October 18, 2020

Persistent incontinence… When to consider surgery?

Continence is provided by 2 sphincters, the bladder neck sphincter (called the smooth sphincter) and the sub-prostatic or perineal sphincter (striated sphincter). This contraction length and strength varies from person to person. If you have persistent incontinence, read on.

During a radical prostatectomy, the entire prostate is removed along with the bladder neck or smooth sphincter and the seminal vesicles, these small pockets serving as a reservoir for sperm produced by the prostate. The perineal sphincter remains the only sphincter to ensure your continence and its action must often be reinforced by rehabilitation to allow permanent continence and during physical efforts. Basically, this rehabilitation consists of contracting your pelvic floor muscles and relaxing them - this is called Kegel exercises - otherwise, working with a physiotherapist specialized in perineal and pelvic rehabilitation before and after prostate cancer, like radical surgery.

Most of the time, your continence improves steadily to become practically normal, despite the occasional leaking of a few drops which is nothing to be embarrassed about.

However, if lifestyle changes, exercises, or the rehabilitation program with your physiotherapist do not improve your urinary problems, surgery may be helpful. Surgical treatment is primarily aimed at correcting stress urinary incontinence. If you are offered surgery, your doctor will first do tests, such as a cystoscopy, to look for a blockage or narrowing of the urethra (stenosis) to rule out any underlying cause.

There are different surgical options:

Suburethral slings - This type of surgery is mainly for patients with weak (one daily protection) or moderate (two or three pads daily) urinary incontinence. The surgeon places a sling to support your weakened muscles (muscles used to control the flow of urine from the bladder) and prevent urine leakage.

Artificial urinary sphincter - In the event of severe urinary incontinence, the installation of an artificial urinary sphincter may be proposed. It is most often addressed to patients with severe urinary incontinence (more than 4 protections per day). A sleeve is put around your urethra to compress it. This sleeve can deflate to go to urinate by activating a mechanical valve that is installed in the scrotum. This surgery is the most effective but is more complex and requires constant handling on your part.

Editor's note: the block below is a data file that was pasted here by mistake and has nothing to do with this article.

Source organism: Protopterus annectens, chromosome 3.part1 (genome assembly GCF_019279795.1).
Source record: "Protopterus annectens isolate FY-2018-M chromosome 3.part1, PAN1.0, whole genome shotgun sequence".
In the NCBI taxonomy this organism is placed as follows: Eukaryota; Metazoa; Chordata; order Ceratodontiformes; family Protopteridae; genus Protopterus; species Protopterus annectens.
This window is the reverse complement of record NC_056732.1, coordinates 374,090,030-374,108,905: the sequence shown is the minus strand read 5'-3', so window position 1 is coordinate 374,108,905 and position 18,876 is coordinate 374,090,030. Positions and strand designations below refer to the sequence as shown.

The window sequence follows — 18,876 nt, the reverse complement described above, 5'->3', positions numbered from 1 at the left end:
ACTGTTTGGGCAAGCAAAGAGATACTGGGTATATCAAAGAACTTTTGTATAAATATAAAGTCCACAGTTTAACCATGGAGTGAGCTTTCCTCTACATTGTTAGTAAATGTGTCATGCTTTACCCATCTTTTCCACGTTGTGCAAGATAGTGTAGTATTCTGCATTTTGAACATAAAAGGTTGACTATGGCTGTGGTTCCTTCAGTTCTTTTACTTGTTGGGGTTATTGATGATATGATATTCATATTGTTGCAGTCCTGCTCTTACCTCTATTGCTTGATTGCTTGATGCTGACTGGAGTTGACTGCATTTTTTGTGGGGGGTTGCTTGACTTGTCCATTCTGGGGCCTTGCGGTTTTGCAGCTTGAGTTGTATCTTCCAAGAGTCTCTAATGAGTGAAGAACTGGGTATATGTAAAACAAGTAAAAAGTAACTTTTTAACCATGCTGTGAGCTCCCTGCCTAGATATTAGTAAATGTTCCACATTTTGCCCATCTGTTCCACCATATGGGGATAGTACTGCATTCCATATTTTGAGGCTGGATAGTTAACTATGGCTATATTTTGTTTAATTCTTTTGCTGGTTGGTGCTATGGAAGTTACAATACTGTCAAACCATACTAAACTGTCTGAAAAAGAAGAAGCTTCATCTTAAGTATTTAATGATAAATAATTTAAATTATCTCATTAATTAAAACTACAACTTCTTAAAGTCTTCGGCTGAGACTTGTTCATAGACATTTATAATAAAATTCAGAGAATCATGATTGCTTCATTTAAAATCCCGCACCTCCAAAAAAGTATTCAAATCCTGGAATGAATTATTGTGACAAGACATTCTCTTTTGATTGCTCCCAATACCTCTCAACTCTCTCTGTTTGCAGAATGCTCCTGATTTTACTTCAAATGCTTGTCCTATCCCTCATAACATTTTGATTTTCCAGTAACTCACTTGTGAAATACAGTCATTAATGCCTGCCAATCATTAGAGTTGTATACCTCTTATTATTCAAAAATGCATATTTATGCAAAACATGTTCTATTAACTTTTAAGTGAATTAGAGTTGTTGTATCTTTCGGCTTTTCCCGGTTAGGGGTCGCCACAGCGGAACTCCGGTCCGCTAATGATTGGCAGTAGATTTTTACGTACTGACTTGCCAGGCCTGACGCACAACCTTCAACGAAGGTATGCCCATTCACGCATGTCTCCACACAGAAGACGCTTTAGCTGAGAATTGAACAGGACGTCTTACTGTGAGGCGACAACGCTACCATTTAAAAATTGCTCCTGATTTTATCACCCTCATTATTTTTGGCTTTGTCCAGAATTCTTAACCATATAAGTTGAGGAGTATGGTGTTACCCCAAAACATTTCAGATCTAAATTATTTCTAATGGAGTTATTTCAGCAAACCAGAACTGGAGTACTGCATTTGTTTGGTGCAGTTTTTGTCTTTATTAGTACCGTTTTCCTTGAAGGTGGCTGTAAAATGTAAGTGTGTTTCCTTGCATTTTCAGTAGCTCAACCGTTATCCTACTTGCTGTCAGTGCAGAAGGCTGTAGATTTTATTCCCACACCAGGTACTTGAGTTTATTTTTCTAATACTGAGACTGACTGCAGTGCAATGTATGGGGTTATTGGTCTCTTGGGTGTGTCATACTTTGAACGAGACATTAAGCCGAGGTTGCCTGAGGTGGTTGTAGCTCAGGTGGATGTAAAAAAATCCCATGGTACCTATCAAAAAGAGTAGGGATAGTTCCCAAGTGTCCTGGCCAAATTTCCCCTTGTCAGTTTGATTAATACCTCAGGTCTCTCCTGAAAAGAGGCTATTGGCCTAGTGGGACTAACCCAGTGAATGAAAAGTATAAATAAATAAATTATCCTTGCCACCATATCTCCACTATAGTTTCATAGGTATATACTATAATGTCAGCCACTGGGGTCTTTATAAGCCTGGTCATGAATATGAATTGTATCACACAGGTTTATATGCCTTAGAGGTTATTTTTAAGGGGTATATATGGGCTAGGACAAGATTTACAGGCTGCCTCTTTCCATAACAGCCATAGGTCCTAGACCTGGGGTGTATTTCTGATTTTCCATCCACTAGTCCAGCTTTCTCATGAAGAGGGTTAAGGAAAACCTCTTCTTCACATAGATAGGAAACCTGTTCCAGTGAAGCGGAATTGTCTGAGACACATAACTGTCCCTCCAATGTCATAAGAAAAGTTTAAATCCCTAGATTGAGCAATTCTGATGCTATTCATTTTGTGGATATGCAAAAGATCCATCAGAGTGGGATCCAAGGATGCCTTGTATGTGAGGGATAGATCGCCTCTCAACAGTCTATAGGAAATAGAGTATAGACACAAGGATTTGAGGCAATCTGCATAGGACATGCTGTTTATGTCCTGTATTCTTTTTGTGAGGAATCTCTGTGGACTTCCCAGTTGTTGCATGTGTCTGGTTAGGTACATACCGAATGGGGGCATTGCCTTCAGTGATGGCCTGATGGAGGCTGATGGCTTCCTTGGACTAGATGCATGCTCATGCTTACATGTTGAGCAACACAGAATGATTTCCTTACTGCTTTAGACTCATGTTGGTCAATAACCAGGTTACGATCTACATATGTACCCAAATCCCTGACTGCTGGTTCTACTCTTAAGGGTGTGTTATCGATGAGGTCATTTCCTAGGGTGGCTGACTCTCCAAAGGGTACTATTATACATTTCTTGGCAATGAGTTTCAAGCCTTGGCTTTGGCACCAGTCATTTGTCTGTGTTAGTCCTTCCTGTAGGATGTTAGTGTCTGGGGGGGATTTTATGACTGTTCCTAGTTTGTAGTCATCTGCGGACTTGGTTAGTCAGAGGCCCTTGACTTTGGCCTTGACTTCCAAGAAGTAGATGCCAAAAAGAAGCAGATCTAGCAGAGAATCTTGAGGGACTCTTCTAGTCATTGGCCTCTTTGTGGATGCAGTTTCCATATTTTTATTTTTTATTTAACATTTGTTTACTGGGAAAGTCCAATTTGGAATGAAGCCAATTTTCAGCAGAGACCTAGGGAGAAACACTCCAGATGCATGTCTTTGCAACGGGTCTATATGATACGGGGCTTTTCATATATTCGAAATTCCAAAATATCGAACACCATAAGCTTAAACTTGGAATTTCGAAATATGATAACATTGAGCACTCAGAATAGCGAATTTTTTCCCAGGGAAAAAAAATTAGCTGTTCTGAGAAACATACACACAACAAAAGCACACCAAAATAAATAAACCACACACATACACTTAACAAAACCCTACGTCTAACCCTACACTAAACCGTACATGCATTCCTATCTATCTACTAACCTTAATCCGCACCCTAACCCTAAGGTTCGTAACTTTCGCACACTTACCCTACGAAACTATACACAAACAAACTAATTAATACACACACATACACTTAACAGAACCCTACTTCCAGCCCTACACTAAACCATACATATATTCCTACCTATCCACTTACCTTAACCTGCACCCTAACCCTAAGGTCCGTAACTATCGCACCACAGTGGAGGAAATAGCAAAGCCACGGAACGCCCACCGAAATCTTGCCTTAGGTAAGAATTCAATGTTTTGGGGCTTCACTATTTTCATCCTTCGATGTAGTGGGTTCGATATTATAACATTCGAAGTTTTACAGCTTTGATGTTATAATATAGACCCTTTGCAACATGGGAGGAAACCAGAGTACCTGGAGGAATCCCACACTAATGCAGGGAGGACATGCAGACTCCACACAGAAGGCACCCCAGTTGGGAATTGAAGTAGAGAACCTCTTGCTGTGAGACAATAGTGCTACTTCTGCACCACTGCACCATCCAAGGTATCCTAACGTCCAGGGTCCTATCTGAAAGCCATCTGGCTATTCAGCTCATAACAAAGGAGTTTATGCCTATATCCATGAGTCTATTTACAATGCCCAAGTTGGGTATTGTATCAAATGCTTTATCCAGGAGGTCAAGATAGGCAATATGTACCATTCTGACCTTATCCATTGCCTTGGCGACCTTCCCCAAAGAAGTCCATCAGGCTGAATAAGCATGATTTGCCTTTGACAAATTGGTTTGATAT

The choice of treatment is based on your background (general condition, age, diseases already known), your clinical situation (leakage characteristics), the surgeon’s experience, and your level of motivation.

If you have been incontinent for more than a year, talk to your urologist.


Take the time to visit each of our pages on this website, as well as our YouTube channel, in order to get familiar with the disease with our expert lectures, our section on available resources, the support that is offered to you.

Do you have any questions or concerns? Above all, do not hesitate. Contact us at 1 855 899-2873 to discuss with a nurse specializing in uro-oncology. It's simple and free, like all our services.

A webinar that might interest you (in French only)
Urinary, sexual or intestinal problems? with Dr, Thierry Lebeau – September 2020

Pages of our site that might interest you
Want to know more? Just click on one of the links below.
Treatment options
Urinary problems?
Resources for you

PROCURE news that may interest you
Each week, we publish a blog article. Here are a few for you.
6 tips for dealing with urinary incontinence
Blood in urine - what does that mean?
What your urine can tell you

Written by PROCURE. © All rights reserved - 2020

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